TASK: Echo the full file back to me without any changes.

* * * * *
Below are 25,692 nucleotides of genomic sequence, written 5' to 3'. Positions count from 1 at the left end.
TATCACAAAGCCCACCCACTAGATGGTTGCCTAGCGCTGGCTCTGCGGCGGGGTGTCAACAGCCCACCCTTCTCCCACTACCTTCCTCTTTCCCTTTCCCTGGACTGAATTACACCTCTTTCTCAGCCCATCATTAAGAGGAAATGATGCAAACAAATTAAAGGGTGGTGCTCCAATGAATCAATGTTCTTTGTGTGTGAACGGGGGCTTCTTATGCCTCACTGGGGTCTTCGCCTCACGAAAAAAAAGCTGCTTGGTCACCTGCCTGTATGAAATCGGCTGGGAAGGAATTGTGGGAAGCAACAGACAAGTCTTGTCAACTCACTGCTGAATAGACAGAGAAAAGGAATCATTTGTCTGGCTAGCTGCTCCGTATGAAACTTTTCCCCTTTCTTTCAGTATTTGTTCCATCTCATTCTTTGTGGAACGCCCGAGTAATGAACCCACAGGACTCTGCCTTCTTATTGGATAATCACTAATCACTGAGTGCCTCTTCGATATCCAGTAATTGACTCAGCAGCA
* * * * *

Below are 25,692 nucleotides of genomic sequence, written 5' to 3'. Positions count from 1 at the left end.
TATCACAAAGCCCACCCACTAGATGGTTGCCTAGCGCTGGCTCTGCGGCGGGGTGTCAACAGCCCACCCTTCTCCCACTACCTTCCTCTTTCCCTTTCCCTGGACTGAATTACACCTCTTTCTCAGCCCATCATTAAGAGGAAATGATGCAAACAAATTAAAGGGTGGTGCTCCAATGAATCAATGTTCTTTGTGTGTGAACGGGGGCTTCTTATGCCTCACTGGGGTCTTCGCCTCACGAAAAAAAAGCTGCTTGGTCACCTGCCTGTATGAAATCGGCTGGGAAGGAATTGTGGGAAGCAACAGACAAGTCTTGTCAACTCACTGCTGAATAGACAGAGAAAAGGAATCATTTGTCTGGCTAGCTGCTCCGTATGAAACTTTTCCCCTTTCTTTCAGTATTTGTTCCATCTCATTCTTTGTGGAACGCCCGAGTAATGAACCCACAGGACTCTGCCTTCTTATTGGATAATCACTAATCACTGAGTGCCTCTTCGATATCCAGTAATTGACTCAGCAGCA